Much of Venezuela’s increased repression is suspected to be the work of Cuban military and intelligence operatives embedded in the highest levels of Venezuela’s government and security apparatus. Venezuela and Cuba enjoy a close relationship in which Venezuela provides critical economic support to the Castro brothers’ regime. In exchange, Cuba publicly provides Venezuela with medical doctors, political solidarity, and international support, but its most valuable asset has been to secretly provide Venezuela with intelligence support to prevent coordinated political dissent.


Seeking to escape the democratic norms enshrined in the inter-American system by the Organization of American States (OAS), Venezuela has helped create a parallel system of regional institutions, such as the Union of South American Nations (UNASUR) and the Community of Latin American and Caribbean States (CELAC). These organizations emphasize state sovereignty over the collective defense of democratic principles and effectively shield Maduro’s regime from scrutiny. Through initiatives such as the Bolivarian Alliance for the Peoples of Our America (ALBA) and PetroCaribe, Venezuela masks generous economic support to allied authoritarian and semi-authoritarian regimes in Cuba, Ecuador, and Nicaragua under the pretense of providing economic and social aid.

As Venezuela promotes alternative norms and institutions, it simultaneously works alongside Ecuador to attack the OAS and its human rights bodies, the Inter-American Commission of Human Rights (IACHR) and Inter-American Court of Human Rights. After supporting a failed attempt to “reform” the IACHR, Venezuela officially withdrew from the Inter-American Court of Human Rights in 2013. The Maduro regime has fought back against attempts by the OAS to discuss the country’s political crisis and declined to invite OAS election monitors to observe its 2013 elections, instead inviting a less scrupulous UNASUR “electoral international accompanying mission.”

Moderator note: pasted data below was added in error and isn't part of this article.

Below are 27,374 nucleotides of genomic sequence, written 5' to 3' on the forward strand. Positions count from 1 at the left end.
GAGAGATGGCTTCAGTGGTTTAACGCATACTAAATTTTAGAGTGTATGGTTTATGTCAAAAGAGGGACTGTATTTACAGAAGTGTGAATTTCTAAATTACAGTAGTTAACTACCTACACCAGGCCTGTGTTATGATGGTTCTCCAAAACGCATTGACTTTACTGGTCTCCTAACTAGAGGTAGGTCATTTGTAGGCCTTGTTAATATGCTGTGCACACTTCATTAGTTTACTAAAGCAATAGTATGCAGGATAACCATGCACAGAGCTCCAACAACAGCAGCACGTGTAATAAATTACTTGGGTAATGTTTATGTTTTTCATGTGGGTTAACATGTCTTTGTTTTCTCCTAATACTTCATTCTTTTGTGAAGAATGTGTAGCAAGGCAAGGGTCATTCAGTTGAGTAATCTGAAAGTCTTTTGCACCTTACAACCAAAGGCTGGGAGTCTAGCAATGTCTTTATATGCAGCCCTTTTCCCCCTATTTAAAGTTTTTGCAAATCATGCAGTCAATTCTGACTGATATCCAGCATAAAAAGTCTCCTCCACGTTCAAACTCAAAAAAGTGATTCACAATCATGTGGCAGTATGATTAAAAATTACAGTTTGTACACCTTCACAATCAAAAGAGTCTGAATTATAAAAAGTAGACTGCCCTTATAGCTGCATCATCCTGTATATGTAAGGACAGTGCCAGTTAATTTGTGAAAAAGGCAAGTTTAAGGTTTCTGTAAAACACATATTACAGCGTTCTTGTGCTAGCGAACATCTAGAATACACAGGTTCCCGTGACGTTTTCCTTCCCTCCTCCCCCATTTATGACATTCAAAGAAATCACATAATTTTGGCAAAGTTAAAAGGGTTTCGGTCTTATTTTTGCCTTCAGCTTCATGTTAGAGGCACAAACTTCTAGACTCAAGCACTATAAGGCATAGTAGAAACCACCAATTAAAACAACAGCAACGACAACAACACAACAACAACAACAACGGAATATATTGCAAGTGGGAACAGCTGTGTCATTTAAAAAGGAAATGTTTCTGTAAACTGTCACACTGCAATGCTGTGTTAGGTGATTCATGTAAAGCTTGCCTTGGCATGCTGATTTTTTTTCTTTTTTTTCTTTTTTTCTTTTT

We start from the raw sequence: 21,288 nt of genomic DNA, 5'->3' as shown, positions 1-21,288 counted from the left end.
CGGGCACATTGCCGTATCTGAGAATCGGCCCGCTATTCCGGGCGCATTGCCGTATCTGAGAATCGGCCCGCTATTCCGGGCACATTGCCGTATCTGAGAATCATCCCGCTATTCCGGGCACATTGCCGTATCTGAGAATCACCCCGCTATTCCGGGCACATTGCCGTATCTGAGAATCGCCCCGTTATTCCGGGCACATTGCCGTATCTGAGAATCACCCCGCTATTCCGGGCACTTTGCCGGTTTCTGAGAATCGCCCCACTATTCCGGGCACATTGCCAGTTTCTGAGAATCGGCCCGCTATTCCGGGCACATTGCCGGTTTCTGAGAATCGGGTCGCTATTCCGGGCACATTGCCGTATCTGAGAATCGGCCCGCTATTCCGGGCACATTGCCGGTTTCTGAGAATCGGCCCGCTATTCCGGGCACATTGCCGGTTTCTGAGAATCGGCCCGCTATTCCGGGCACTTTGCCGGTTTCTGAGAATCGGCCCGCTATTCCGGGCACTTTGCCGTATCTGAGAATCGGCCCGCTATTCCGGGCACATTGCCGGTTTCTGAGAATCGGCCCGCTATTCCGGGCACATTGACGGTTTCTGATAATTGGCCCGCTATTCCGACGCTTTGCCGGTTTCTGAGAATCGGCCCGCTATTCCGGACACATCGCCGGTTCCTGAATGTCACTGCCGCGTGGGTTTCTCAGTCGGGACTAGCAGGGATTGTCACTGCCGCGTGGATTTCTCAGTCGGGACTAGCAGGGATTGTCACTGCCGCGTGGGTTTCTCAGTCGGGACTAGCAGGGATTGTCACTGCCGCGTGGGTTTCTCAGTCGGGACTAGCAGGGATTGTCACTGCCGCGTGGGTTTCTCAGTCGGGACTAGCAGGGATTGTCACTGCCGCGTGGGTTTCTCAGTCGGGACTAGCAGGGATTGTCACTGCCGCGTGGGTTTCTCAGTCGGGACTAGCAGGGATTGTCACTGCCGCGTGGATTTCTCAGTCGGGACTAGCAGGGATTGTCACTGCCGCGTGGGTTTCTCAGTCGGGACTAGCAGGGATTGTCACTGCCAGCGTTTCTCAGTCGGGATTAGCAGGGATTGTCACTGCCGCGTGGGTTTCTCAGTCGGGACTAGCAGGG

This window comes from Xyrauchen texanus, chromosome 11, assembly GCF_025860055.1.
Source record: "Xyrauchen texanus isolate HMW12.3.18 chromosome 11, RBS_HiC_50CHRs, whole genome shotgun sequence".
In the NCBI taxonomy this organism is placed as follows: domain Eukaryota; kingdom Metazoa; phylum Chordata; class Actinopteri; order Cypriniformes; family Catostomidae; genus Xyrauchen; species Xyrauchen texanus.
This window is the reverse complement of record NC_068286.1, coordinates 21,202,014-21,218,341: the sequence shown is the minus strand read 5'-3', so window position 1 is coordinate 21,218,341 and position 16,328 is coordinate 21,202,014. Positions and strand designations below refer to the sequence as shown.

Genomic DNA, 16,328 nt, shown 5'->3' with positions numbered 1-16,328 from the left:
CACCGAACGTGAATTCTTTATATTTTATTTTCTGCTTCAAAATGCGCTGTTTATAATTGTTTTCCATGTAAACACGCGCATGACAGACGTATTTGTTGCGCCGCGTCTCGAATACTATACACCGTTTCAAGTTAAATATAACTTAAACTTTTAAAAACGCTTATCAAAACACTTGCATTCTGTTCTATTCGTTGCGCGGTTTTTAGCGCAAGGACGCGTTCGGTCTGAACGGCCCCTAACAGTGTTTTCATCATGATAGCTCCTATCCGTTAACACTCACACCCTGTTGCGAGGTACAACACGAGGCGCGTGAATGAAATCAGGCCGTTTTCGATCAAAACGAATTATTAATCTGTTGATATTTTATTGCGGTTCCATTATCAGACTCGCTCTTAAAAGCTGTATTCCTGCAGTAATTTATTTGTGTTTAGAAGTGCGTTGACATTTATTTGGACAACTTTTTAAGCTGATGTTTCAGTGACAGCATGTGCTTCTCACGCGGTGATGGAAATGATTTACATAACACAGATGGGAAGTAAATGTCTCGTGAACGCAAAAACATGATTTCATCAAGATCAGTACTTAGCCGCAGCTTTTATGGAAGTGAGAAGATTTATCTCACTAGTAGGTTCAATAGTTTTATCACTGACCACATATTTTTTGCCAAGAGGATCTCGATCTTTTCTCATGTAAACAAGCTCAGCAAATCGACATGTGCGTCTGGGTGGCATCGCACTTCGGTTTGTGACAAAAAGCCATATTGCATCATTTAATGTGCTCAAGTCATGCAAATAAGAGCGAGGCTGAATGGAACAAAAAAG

Spinning news coverage in favor of the regime and painting political opposition as enemies of the revolution has been a key strategy used by both Chavez and Maduro to manipulate public opinion. Under Chavez, the Venezuelan government first focused on expanding state media and speaking directly to the population by broadcasting its narrative on Aló Presidente, Chavez’s personal television show, and TeleSUR, an alternative regional news outlet. Chavez’s government also used media regulations to force the closures of critical private radio stations and television channels.

Under Maduro, space for independent media continues to shrink as a result of stealth censorship and outright repression. Popular independent outlets such as Globovisión, Últimas Noticias, and El Universal have been mysteriously sold to unknown investors who have implemented pro-government editorial policies. In other instances, the Venezuelan government has ejected foreign media outlets while harassing and deporting foreign reporters.

Venezuela has also become more aggressive in exerting control over online speech. Internet service is concentrated in the hands of just a few companies, and the government’s National Telecommunications Commission made Internet service providers responsible for restricting access to unapproved content. During the 2014 protests, the government restricted access to some social media applications in an effort to disrupt protesters and suppress evidence of the government crackdown.


As Venezuela’s economic crisis deepens, it is likely that Maduro’s regime will resort to further repressive measures. Thus far, Maduro’s government has demonstrated remarkable elite cohesion while the opposition remains fragmented. Venezuela has cultivated strong relationships with many countries in the region, and those governments who have benefitted from Venezuela’s oil largesse and political solidarity now find themselves dependent on Maduro remaining in power to support their own economy and political base. If Maduro is able to maintain internal and external support through the use of authoritarian tactics, it will be increasingly difficult for Venezuela to regain lost ground on the road to democracy.

Initiative of